“There’s a Place in India Where Religions Coexist Beautifully and Gender Equality Is Unmatched”
Huffington Post, April 6, 2016

In a world struggling with virulent strains of intolerance and violence, the Indian state of Kerala is a symbol of religious coexistence, not simply tolerance. It has a unique mix of three of the world’s largest religions and is a model of how to keep multiethnic and multi-religious communities stable in the long-term. The founder and CEO of the Global Institute for Tomorrow offers a few reasons as to why it is so.

“Spas Aren’t Only About Beauty…or Fun. They’re Also About Grief”
New York Magazine, March 25, 2016

Spas are associated with beauty, pleasure, fitness, personal transformation – and are, of course, our meccas of healing and sanctuary. But one thing that’s far too overlooked is just how many people quietly and desperately turn to spas when they are grieving. Experts and spa-goers explain why a trip to the spa can be an important aid in recovering from loss and grief.

“Your Healthy Lifestyle Won’t Necessarily Make You Healthier”
Wired, April 5, 2016

Counter-intuitive, but true… According to the Mayo Clinic, despite the U.S. collective fixation on health, less than 3 percent of Americans actually live a healthy lifestyle. This article explains why there is a mismatch between lifestyle and health outcomes.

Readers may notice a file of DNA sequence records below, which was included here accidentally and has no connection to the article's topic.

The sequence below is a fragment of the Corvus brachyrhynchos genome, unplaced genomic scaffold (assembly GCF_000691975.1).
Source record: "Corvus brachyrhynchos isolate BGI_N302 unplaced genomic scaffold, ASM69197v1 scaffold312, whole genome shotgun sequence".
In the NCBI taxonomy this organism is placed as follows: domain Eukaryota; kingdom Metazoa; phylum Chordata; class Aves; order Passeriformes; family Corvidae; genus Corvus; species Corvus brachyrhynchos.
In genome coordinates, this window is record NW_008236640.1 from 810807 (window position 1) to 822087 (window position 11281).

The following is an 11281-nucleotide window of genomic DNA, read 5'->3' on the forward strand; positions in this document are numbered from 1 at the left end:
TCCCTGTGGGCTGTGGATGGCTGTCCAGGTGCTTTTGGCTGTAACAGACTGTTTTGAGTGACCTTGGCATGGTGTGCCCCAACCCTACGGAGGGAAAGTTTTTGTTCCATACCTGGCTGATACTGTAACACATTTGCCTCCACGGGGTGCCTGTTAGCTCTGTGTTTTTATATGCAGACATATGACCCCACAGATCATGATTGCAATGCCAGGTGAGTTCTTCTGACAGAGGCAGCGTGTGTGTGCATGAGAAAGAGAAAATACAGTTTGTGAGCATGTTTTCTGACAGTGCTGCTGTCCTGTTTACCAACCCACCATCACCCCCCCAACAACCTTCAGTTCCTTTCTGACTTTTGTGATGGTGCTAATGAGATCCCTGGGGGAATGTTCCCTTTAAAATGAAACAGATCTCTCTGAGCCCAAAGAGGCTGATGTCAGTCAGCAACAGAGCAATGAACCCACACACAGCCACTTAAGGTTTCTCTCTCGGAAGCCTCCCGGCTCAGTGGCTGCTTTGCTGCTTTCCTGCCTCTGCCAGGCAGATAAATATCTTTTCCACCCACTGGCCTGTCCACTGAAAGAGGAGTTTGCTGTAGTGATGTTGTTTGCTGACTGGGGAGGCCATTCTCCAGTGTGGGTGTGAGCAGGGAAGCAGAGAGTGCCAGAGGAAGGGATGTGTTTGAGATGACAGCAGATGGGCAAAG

“The Inequality of Happiness”
The Atlantic, April 8, 2016

This is an article based on the World Happiness Report’s finding that, generally, lower income inequality is correlated with a higher average happiness score, suggesting that more equal societies are happier as a whole. The underlying reason seems to be fairness: “Humans evolved in a social context that makes us prefer fairness. When we exist within a context where unfairness is prevalent, that is inherently stressful.”

“We’re Running Out of Water, and the World’s Powers Are Very Worried”
Reveal, April 11, 2016

This short analysis of classified U.S. cables reviewed by The Center for Investigative Reporting illustrates the extent to which water shortages did and will spark unrest across the world. One third of the world’s population will be affected by fresh water scarcity by 2025. Problems will be the severest in the Middle East, northern India, northern China and the Western United States.

A Striking Stat:

Twelve million people die annually as a result of living or working in an unhealthy environment (from exposure to air and water pollution, climate change and chemicals). That’s almost one in four of total global deaths.

Source: World Health Organization estimates

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